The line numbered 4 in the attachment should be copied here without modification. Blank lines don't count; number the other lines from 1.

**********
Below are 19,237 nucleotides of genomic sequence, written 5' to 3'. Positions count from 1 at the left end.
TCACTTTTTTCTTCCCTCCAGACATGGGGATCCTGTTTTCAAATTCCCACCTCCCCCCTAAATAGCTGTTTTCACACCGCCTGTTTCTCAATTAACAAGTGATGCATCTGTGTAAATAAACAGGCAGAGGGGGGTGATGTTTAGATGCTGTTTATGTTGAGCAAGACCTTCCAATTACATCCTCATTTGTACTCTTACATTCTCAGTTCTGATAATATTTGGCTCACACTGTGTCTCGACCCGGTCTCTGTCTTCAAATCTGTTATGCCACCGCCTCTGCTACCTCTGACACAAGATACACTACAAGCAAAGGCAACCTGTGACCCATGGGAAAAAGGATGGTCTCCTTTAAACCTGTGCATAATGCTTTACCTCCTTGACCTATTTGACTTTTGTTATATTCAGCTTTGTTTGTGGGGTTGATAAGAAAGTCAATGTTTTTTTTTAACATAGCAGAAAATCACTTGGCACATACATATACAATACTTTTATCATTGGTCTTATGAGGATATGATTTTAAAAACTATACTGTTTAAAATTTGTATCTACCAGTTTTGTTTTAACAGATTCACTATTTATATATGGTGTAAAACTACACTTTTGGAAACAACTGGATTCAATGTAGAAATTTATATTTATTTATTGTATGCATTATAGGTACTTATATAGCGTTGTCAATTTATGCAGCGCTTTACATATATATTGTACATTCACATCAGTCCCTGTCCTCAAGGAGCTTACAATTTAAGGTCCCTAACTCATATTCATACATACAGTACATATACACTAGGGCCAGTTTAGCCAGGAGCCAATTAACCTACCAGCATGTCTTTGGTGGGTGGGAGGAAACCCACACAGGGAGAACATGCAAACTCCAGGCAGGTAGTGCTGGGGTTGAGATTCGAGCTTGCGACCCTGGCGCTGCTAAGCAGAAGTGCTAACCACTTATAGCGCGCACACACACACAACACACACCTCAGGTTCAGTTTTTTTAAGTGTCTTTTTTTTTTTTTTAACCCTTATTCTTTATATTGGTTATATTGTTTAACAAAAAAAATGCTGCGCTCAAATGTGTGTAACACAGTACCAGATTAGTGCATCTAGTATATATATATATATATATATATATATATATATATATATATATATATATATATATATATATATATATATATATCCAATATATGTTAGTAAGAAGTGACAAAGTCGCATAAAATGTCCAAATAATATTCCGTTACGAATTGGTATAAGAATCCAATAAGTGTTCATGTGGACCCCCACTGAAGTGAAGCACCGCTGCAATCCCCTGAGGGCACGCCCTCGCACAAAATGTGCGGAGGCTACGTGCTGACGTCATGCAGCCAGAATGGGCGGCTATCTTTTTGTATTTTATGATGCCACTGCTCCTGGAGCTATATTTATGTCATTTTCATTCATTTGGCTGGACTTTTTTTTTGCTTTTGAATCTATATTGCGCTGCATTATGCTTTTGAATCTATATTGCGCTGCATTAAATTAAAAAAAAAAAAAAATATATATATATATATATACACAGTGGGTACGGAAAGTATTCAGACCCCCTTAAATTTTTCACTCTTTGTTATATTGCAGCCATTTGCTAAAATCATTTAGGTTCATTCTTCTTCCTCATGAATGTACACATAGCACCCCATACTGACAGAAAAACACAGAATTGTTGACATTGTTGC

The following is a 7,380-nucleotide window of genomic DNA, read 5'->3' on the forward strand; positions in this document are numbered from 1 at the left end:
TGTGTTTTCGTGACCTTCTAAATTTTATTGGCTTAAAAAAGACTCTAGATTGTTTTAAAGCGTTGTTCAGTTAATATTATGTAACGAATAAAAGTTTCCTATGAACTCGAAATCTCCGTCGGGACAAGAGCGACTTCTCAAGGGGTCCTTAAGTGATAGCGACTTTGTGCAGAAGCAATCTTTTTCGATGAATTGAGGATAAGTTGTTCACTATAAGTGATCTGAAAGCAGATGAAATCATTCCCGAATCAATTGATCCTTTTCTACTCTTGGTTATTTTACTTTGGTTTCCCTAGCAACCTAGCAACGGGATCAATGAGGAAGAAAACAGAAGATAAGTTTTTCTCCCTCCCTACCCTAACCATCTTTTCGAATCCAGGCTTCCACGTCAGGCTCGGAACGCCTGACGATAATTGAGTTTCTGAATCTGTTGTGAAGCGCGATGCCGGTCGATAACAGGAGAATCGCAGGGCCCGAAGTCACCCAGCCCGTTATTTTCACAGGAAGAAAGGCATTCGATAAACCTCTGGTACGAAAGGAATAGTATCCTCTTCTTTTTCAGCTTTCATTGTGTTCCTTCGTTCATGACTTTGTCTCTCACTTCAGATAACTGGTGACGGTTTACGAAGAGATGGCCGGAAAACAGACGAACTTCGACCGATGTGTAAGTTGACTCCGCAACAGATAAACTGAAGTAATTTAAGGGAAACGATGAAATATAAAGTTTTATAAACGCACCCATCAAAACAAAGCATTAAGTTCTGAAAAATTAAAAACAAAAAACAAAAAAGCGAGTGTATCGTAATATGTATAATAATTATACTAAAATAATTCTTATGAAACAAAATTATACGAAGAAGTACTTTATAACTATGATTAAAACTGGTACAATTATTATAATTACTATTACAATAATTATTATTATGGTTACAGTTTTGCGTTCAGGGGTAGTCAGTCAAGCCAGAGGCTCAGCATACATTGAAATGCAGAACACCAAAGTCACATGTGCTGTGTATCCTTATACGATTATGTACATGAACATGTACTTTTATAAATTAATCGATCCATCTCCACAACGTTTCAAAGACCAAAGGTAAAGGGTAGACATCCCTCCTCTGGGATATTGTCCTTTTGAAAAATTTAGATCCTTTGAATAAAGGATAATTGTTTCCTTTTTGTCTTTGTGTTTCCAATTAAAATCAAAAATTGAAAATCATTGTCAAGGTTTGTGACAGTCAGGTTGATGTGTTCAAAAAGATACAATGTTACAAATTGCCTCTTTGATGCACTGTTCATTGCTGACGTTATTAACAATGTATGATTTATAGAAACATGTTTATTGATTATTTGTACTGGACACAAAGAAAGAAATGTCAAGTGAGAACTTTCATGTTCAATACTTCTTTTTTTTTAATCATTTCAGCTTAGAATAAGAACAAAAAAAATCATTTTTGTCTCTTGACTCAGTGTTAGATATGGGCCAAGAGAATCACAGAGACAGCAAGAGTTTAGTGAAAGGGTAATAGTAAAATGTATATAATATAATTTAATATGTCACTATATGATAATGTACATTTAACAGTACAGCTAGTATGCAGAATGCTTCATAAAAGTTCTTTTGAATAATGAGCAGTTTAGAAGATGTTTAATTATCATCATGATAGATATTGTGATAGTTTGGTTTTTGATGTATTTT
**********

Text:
TGTGTTTTCGTGACCTTCTAAATTTTATTGGCTTAAAAAAGACTCTAGATTGTTTTAAAGCGTTGTTCAGTTAATATTATGTAACGAATAAAAGTTTCCTATGAACTCGAAATCTCCGTCGGGACAAGAGCGACTTCTCAAGGGGTCCTTAAGTGATAGCGACTTTGTGCAGAAGCAATCTTTTTCGATGAATTGAGGATAAGTTGTTCACTATAAGTGATCTGAAAGCAGATGAAATCATTCCCGAATCAATTGATCCTTTTCTACTCTTGGTTATTTTACTTTGGTTTCCCTAGCAACCTAGCAACGGGATCAATGAGGAAGAAAACAGAAGATAAGTTTTTCTCCCTCCCTACCCTAACCATCTTTTCGAATCCAGGCTTCCACGTCAGGCTCGGAACGCCTGACGATAATTGAGTTTCTGAATCTGTTGTGAAGCGCGATGCCGGTCGATAACAGGAGAATCGCAGGGCCCGAAGTCACCCAGCCCGTTATTTTCACAGGAAGAAAGGCATTCGATAAACCTCTGGTACGAAAGGAATAGTATCCTCTTCTTTTTCAGCTTTCATTGTGTTCCTTCGTTCATGACTTTGTCTCTCACTTCAGATAACTGGTGACGGTTTACGAAGAGATGGCCGGAAAACAGACGAACTTCGACCGATGTGTAAGTTGACTCCGCAACAGATAAACTGAAGTAATTTAAGGGAAACGATGAAATATAAAGTTTTATAAACGCACCCATCAAAACAAAGCATTAAGTTCTGAAAAATTAAAAACAAAAAACAAAAAAGCGAGTGTATCGTAATATGTATAATAATTATACTAAAATAATTCTTATGAAACAAAATTATACGAAGAAGTACTTTATAACTATGATTAAAACTGGTACAATTATTATAATTACTATTACAATAATTATTATTATGGTTACAGTTTTGCGTTCAGGGGTAGTCAGTCAAGCCAGAGGCTCAGCATACATTGAAATGCAGAACACCAAAGTCACATGTGCTGTGTATCCTTATACGATTATGTACATGAACATGTACTTTTATAAATTAATCGATCCATCTCCACAACGTTTCAAAGACCAAAGGTAAAGGGTAGACATCCCTCCTCTGGGATATTGTCCTTTTGAAAAATTTAGATCCTTTGAATAAAGGATAATTGTTTCCTTTTTGTCTTTGTGTTTCCAATTAAAATCAAAAATTGAAAATCATTGTCAAGGTTTGTGACAGTCAGGTTGATGTGTTCAAAAAGATACAATGTTACAAATTGCCTCTTTGATGCACTGTTCATTGCTGACGTTATTAACAATGTATGATTTATAGAAACATGTTTATTGATTATTTGTACTGGACACAAAGAAAGAAATGTCAAGTGAGAACTTTCATGTTCAATACTTCTTTTTTTTTAATCATTTCAGCTTAGAATAAGAACAAAAAAAATCATTTTTGTCTCTTGACTCAGTGTTAGATATGGGCCAAGAGAATCACAGAGACAGCAAGAGTTTAGTGAAAGGGTAATAGTAAAATGTATATAATATAATTTAATATGTCACTATATGATAATGTACATTTAACAGTACAGCTAGTATGCAGAATGCTTCATAAAAGTTCTTTTGAATAATGAGCAGTTTAGAAGATGTTTAATTATCATCATGATAGATATTGTGATAGTTTGGTTTTTGATGTATTTT